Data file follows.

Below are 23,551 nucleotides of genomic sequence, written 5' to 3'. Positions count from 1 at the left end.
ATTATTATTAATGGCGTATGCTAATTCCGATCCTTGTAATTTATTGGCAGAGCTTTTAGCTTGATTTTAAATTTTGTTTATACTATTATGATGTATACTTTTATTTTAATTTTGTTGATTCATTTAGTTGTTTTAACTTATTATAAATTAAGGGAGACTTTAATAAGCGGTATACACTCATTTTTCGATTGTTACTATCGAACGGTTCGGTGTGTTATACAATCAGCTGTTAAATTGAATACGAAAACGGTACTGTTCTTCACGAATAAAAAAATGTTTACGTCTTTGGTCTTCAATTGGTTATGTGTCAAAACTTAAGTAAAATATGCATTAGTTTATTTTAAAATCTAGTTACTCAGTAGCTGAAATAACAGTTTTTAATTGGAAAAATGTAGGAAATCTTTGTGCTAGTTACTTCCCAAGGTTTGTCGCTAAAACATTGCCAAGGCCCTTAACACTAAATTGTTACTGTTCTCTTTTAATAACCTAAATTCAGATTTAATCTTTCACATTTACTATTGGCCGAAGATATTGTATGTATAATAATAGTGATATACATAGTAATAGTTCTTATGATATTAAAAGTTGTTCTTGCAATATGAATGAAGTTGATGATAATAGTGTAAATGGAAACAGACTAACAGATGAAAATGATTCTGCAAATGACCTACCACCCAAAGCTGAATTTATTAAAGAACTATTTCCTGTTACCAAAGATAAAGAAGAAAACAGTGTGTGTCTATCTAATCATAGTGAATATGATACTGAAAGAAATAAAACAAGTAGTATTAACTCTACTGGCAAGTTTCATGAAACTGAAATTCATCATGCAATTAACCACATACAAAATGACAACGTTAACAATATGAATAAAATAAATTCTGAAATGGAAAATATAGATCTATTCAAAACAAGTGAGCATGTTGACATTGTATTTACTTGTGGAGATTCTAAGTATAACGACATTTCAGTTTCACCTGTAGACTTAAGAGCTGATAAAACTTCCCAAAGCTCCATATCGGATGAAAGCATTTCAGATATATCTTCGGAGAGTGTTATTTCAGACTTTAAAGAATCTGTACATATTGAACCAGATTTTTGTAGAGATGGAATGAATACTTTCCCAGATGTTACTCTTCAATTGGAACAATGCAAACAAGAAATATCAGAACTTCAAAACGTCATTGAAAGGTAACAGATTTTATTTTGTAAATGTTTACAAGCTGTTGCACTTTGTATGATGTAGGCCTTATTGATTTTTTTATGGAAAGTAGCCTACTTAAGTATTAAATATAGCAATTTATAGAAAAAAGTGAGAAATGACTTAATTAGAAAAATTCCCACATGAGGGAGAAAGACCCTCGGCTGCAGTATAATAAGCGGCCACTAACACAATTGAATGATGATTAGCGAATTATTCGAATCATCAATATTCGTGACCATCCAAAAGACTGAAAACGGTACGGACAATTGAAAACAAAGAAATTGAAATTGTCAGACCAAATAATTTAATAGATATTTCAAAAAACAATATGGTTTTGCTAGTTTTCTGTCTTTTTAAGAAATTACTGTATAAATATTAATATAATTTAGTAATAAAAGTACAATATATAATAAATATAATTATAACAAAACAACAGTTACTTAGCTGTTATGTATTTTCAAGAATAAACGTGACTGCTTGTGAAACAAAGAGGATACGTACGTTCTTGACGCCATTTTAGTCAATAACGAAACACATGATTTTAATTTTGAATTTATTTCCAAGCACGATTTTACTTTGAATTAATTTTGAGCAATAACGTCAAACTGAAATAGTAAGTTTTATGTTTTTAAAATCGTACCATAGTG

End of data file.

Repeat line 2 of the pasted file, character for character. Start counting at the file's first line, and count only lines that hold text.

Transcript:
ATTATTATTAATGGCGTATGCTAATTCCGATCCTTGTAATTTATTGGCAGAGCTTTTAGCTTGATTTTAAATTTTGTTTATACTATTATGATGTATACTTTTATTTTAATTTTGTTGATTCATTTAGTTGTTTTAACTTATTATAAATTAAGGGAGACTTTAATAAGCGGTATACACTCATTTTTCGATTGTTACTATCGAACGGTTCGGTGTGTTATACAATCAGCTGTTAAATTGAATACGAAAACGGTACTGTTCTTCACGAATAAAAAAATGTTTACGTCTTTGGTCTTCAATTGGTTATGTGTCAAAACTTAAGTAAAATATGCATTAGTTTATTTTAAAATCTAGTTACTCAGTAGCTGAAATAACAGTTTTTAATTGGAAAAATGTAGGAAATCTTTGTGCTAGTTACTTCCCAAGGTTTGTCGCTAAAACATTGCCAAGGCCCTTAACACTAAATTGTTACTGTTCTCTTTTAATAACCTAAATTCAGATTTAATCTTTCACATTTACTATTGGCCGAAGATATTGTATGTATAATAATAGTGATATACATAGTAATAGTTCTTATGATATTAAAAGTTGTTCTTGCAATATGAATGAAGTTGATGATAATAGTGTAAATGGAAACAGACTAACAGATGAAAATGATTCTGCAAATGACCTACCACCCAAAGCTGAATTTATTAAAGAACTATTTCCTGTTACCAAAGATAAAGAAGAAAACAGTGTGTGTCTATCTAATCATAGTGAATATGATACTGAAAGAAATAAAACAAGTAGTATTAACTCTACTGGCAAGTTTCATGAAACTGAAATTCATCATGCAATTAACCACATACAAAATGACAACGTTAACAATATGAATAAAATAAATTCTGAAATGGAAAATATAGATCTATTCAAAACAAGTGAGCATGTTGACATTGTATTTACTTGTGGAGATTCTAAGTATAACGACATTTCAGTTTCACCTGTAGACTTAAGAGCTGATAAAACTTCCCAAAGCTCCATATCGGATGAAAGCATTTCAGATATATCTTCGGAGAGTGTTATTTCAGACTTTAAAGAATCTGTACATATTGAACCAGATTTTTGTAGAGATGGAATGAATACTTTCCCAGATGTTACTCTTCAATTGGAACAATGCAAACAAGAAATATCAGAACTTCAAAACGTCATTGAAAGGTAACAGATTTTATTTTGTAAATGTTTACAAGCTGTTGCACTTTGTATGATGTAGGCCTTATTGATTTTTTTATGGAAAGTAGCCTACTTAAGTATTAAATATAGCAATTTATAGAAAAAAGTGAGAAATGACTTAATTAGAAAAATTCCCACATGAGGGAGAAAGACCCTCGGCTGCAGTATAATAAGCGGCCACTAACACAATTGAATGATGATTAGCGAATTATTCGAATCATCAATATTCGTGACCATCCAAAAGACTGAAAACGGTACGGACAATTGAAAACAAAGAAATTGAAATTGTCAGACCAAATAATTTAATAGATATTTCAAAAAACAATATGGTTTTGCTAGTTTTCTGTCTTTTTAAGAAATTACTGTATAAATATTAATATAATTTAGTAATAAAAGTACAATATATAATAAATATAATTATAACAAAACAACAGTTACTTAGCTGTTATGTATTTTCAAGAATAAACGTGACTGCTTGTGAAACAAAGAGGATACGTACGTTCTTGACGCCATTTTAGTCAATAACGAAACACATGATTTTAATTTTGAATTTATTTCCAAGCACGATTTTACTTTGAATTAATTTTGAGCAATAACGTCAAACTGAAATAGTAAGTTTTATGTTTTTAAAATCGTACCATAGTG